WorldCat Identities

Texas Transportation Institute

Works: 4,681 works in 7,571 publications in 1 language and 46,759 library holdings
Genres: Periodicals 
Roles: Other
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Most widely held works about Texas Transportation Institute
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Most widely held works by Texas Transportation Institute
Traffic congestion and reliability : linking solutions to problems( )

4 editions published in 2004 in English and held by 267 WorldCat member libraries worldwide

Traffic incident management resource management by Jodi L Carson( )

2 editions published in 2009 in English and held by 265 WorldCat member libraries worldwide

Traffic congestion and reliability : trends and advanced strategies for congestion mitigation( )

6 editions published in 2005 in English and held by 265 WorldCat member libraries worldwide

Parent-taught driver education in Texas : a comparative evaluation by Val Pezoldt( )

3 editions published in 2007 in English and held by 260 WorldCat member libraries worldwide

An evaluation of the Parent-Taught Driver Education (PTDE) program in Texas was conducted using three different research techniques: (1) focus groups with driver education instructors, teen drivers, and their parents; (2) a statewide mail survey of young drivers; and (3) an analysis of Texas driver records
Traffic monitoring in recreational areas by Shawn Turner( )

2 editions published in 2010 in English and held by 246 WorldCat member libraries worldwide

Modeling of hot-mix asphalt compaction : a thermodynamics-based compressible viscoelastic model( )

2 editions published in 2010 in English and held by 245 WorldCat member libraries worldwide

Compaction is the process of reducing the volume of hot-mix asphalt (HMA) by the application of external forces. As a result of compaction, the volume of air voids decreases, aggregate interlock increases, and interparticle friction increases. The quality of field compaction of HMA is one of the most important elements influencing asphalt pavement performance. Poor compaction has been associated with asphalt bleeding in hot weather, moisture damage, excessive aging and associated cracking, and premature permanent deformation. This study was conducted to develop a model within the context of a thermomechanical framework for the compaction of asphalt mixtures. The asphalt mixture was modeled as a nonlinear compressible material exhibiting time-dependent properties. A numerical scheme based on finite elements was employed to solve the equations governing compaction mechanisms. The material model was implemented in the Computer Aided Pavement Analysis (CAPA-3D) finite-element (FE) package. Due to the difficulty of conducting tests on the mixture at the compaction temperature, a procedure was developed to determine the model's parameters from the analysis of the Superpave® gyratory compaction curves. A number of mixtures were compacted in the Superpave® gyratory compactor using an angle of 1.25 degrees in order to determine the model's parameters. Consequently, the model was used to predict the compaction curves of mixtures compacted using a 2-degree angle of gyration. The model compared reasonably well with the compaction curves. FE simulations of the compaction of several pavement sections were conducted in this study. The results demonstrated the potential of the material model to represent asphalt mixture field compaction. The developed model is a useful tool for simulating the compaction of asphalt mixtures under laboratory and field conditions. In addition, it can be used to determine the influence of various material properties and mixture designs on the model's parameters and mixture compactability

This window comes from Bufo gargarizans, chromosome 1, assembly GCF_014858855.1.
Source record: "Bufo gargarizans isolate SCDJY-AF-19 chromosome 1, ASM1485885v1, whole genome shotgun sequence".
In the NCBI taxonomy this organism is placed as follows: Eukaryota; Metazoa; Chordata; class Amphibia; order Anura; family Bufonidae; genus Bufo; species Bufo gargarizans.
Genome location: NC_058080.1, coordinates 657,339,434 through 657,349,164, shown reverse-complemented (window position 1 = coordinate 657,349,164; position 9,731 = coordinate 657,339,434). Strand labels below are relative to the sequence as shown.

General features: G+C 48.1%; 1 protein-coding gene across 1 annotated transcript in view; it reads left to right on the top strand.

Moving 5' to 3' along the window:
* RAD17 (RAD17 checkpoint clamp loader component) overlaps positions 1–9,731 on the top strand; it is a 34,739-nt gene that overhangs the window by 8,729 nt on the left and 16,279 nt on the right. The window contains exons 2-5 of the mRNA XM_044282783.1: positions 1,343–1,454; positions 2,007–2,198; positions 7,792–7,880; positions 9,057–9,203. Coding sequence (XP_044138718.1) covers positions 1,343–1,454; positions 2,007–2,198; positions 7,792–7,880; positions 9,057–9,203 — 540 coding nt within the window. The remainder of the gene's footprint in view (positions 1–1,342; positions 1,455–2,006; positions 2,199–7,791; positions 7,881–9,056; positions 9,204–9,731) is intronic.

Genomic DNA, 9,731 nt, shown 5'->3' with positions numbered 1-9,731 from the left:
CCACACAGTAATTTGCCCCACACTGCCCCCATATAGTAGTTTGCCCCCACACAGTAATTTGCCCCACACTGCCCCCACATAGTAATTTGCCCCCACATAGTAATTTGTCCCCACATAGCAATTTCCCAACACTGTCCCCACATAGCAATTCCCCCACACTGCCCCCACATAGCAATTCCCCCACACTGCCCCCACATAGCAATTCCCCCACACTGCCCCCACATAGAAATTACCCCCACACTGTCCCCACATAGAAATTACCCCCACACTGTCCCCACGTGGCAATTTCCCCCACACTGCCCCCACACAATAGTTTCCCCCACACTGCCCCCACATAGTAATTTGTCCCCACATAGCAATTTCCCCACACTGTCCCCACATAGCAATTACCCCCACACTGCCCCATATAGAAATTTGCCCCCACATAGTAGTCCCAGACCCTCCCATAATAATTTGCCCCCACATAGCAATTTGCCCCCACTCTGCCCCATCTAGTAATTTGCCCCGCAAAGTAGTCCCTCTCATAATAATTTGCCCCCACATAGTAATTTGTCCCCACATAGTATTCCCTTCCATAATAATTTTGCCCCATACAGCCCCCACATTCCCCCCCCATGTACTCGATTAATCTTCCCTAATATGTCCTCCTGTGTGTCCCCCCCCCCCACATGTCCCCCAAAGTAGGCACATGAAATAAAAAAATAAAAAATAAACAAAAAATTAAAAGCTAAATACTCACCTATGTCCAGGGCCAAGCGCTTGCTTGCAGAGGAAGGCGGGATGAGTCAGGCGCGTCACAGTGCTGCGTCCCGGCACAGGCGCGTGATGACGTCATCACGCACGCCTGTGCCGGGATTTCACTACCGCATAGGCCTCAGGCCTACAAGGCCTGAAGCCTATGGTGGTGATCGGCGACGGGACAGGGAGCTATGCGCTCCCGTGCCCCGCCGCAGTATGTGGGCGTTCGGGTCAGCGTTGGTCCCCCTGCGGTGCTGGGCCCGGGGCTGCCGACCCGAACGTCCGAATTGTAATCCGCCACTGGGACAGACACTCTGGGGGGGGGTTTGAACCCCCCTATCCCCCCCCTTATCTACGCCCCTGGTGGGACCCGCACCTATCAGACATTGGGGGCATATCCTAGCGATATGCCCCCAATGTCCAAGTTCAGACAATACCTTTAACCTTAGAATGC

Traffic monitoring : a guidebook by Shawn Turner( )